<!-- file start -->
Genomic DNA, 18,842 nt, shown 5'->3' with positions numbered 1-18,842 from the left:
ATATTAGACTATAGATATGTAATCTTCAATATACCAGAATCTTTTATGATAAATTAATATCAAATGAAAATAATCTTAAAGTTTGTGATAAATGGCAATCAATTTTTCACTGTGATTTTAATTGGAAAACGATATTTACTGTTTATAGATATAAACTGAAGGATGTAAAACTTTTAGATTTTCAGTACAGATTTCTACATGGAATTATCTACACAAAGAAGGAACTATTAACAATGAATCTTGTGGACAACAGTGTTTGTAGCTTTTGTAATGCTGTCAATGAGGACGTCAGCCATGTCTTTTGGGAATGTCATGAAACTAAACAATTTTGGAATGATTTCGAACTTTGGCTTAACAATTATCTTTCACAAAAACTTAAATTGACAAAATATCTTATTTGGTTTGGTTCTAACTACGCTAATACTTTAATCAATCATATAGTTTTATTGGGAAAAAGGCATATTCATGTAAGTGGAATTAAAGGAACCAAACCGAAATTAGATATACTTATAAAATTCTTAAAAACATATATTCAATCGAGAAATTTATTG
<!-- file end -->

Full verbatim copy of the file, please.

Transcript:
Genomic DNA, 18,842 nt, shown 5'->3' with positions numbered 1-18,842 from the left:
ATATTAGACTATAGATATGTAATCTTCAATATACCAGAATCTTTTATGATAAATTAATATCAAATGAAAATAATCTTAAAGTTTGTGATAAATGGCAATCAATTTTTCACTGTGATTTTAATTGGAAAACGATATTTACTGTTTATAGATATAAACTGAAGGATGTAAAACTTTTAGATTTTCAGTACAGATTTCTACATGGAATTATCTACACAAAGAAGGAACTATTAACAATGAATCTTGTGGACAACAGTGTTTGTAGCTTTTGTAATGCTGTCAATGAGGACGTCAGCCATGTCTTTTGGGAATGTCATGAAACTAAACAATTTTGGAATGATTTCGAACTTTGGCTTAACAATTATCTTTCACAAAAACTTAAATTGACAAAATATCTTATTTGGTTTGGTTCTAACTACGCTAATACTTTAATCAATCATATAGTTTTATTGGGAAAAAGGCATATTCATGTAAGTGGAATTAAAGGAACCAAACCGAAATTAGATATACTTATAAAATTCTTAAAAACATATATTCAATCGAGAAATTTATTG